On Friday and Saturday nights in Reykjavik, Icelanders go wild. Channeling their fellow cosmopolitan Europeans, they stay up all night boozing, downing shots of the notorious Brennivín—Iceland’s signature schnapps—or the particularly tasty craft beers we sampled, like Akureyri Einstok White Ale. It’s messy and clubby and the youngsters love it. C and I learned we’re no longer youngsters (or never were), so it was a relief to spend the majority of our week in the company of very sober sheep and ponies.
If you look past the razor-sharp mountains, ocean views, glaciers and occasional aurora, driving Iceland is a lot like driving Iowa: Miles/kilometers of highway dotted with hay bales and the occasional farmstead. The landscape is constantly changing, from the volcanic, moss-covered rocks stretching for miles in the south to eastern fjords to northern moonscapes.
On our big driving day up the east coast, we skirted the ocean and climbed into the highlands, pretending — in our clunky camper — to be James Bond cruising the Scottish roads to Skyfall. A tidbit in the guidebook indicated one of the mountain lagoons we passed was a sister lake to Loch Ness, with a related legendary monster. The mountains descend into black, forsaken land. A range of Tolkien’s Dooms loom over scoured plains, where we got out of the car to lean against the wind then trek down to Dettifoss, Iceland’s answer to both Niagara and the Grand Canyon — bleak and beautiful.
Around another bend, we found a campsite near pastoral Lake Myvatn, ate at Daddi’s pizza (mine was topped with smoked trout and pine nuts) and, soon after sunset, got to experience the Northern Lights. Absolutely incredible. Green fingers of light reached out of the depths of the sky toward us then pulled back into darkness. The galaxy has never seemed more three dimensional. It was a quick show, beckoning us back for more with its hand motions. I’d love to oblige someday.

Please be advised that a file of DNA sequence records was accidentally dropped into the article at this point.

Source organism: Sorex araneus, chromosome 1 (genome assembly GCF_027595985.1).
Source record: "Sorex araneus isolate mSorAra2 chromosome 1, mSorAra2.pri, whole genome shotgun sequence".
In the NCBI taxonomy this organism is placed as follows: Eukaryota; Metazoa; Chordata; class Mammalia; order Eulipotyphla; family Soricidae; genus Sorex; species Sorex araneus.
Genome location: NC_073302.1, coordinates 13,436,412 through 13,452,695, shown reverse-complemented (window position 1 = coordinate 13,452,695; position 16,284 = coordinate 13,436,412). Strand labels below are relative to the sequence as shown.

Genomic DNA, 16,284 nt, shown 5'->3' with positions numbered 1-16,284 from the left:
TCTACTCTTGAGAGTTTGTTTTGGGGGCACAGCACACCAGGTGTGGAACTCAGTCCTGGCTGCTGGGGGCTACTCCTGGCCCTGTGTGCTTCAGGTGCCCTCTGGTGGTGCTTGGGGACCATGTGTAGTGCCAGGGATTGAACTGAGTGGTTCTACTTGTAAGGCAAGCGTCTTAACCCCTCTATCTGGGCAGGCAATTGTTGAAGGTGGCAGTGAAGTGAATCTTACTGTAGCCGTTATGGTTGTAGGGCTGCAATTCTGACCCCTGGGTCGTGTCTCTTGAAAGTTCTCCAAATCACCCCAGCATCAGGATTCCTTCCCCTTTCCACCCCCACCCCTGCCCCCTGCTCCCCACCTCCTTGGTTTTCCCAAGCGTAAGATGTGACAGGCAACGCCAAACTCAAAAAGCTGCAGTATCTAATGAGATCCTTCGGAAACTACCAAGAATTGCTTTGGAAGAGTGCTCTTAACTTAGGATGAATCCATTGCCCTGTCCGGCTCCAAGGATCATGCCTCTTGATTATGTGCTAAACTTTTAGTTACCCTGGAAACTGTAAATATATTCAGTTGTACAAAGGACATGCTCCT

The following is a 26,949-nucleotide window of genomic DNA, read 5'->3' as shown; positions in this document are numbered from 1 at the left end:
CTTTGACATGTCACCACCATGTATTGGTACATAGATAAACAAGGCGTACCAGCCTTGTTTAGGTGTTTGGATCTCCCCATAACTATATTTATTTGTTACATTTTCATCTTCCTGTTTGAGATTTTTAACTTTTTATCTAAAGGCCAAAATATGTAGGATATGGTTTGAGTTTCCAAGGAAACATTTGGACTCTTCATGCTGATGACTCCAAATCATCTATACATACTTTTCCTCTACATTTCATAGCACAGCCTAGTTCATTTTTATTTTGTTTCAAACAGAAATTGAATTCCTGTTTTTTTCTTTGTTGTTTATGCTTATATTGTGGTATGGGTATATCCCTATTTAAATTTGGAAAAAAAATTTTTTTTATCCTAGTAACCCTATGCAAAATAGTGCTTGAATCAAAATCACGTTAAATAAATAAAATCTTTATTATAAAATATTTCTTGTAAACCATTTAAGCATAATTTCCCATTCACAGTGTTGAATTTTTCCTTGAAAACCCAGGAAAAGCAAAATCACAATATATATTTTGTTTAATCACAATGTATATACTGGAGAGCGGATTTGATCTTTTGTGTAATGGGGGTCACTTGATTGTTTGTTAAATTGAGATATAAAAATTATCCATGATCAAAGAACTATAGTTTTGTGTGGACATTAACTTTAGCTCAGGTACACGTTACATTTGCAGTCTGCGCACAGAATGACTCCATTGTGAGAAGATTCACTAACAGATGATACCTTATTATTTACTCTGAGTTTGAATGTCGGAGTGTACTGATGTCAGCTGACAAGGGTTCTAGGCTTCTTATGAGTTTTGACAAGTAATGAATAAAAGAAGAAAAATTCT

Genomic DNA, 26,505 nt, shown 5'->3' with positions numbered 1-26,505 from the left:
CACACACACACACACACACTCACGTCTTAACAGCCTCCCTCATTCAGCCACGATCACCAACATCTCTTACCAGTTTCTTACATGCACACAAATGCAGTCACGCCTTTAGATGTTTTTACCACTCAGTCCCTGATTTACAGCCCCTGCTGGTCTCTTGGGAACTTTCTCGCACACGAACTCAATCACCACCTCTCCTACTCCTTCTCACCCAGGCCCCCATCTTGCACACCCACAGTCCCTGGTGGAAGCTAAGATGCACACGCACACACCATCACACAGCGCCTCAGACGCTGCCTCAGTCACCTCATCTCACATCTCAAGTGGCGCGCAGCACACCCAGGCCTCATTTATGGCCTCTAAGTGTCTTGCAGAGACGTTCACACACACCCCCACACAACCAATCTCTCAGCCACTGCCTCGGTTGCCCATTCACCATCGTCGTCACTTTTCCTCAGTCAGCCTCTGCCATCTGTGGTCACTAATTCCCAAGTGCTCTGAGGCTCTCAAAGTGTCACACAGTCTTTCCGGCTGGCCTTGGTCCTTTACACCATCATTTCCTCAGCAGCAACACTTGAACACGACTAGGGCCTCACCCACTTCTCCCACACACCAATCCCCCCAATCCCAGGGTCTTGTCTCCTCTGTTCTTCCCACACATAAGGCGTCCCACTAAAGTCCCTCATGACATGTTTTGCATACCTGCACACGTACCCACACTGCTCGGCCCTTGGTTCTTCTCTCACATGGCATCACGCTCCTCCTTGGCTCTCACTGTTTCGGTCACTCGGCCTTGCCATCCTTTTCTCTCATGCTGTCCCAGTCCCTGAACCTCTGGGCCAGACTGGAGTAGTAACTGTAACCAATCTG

North of the lake and just south of the Arctic Circle, I popped a Dramamine and we boarded an old whaling boat in Husavik to chase humpbacks around the bay. The company provides passengers with cozy coveralls (I grabbed two at random from the pile, gave Chris the medium and put on the extra large) and hot cocoa. We got close enough to see the whales’ white fins glowing green under water as the curved against the surface.
From there we started the descent home, physically and mentally. That seemed to be the week Iceland went from pleasant autumn chill to snow on the ground in the mornings, and although our van was comfy, it wasn’t well insulated. Ahead of schedule on our road trip, at an abandoned campsite in the fjord-side town of Borðeyri, we decided to book our delicious hostel room from the week before for the last night in Iceland, rather than roughing it. Another great change in the itinerary, another lesson in being flexible (and kind to yourself) while traveling.
So we spent the last day on the road on Snæfellsnes, a western peninsula with a name that sounds like a sneeze. I danced to an old house music mixtape on the road to nowhere; we hiked cliffs along the coast from the tiny town of Hellnar to the tinier town of Arnarstapi; we explored oceanside ruins and camped in an old farm field with a new goat friend, christened Fred.
Reykjavik the second time around, on a Monday afternoon, was much more relaxed and we were much more awake. I shopped around Scandinavian design shops, we revisited the hot dog stand and the art museum and showered twice.
Now rewind and picture every meticulously documented scene written here in copper light. The sun rises and glides and falls again at such at angle in the fall this far north that it’s perpetually the golden hour, until it’s not and darkness falls and dancing lights replace the sun. Luckys.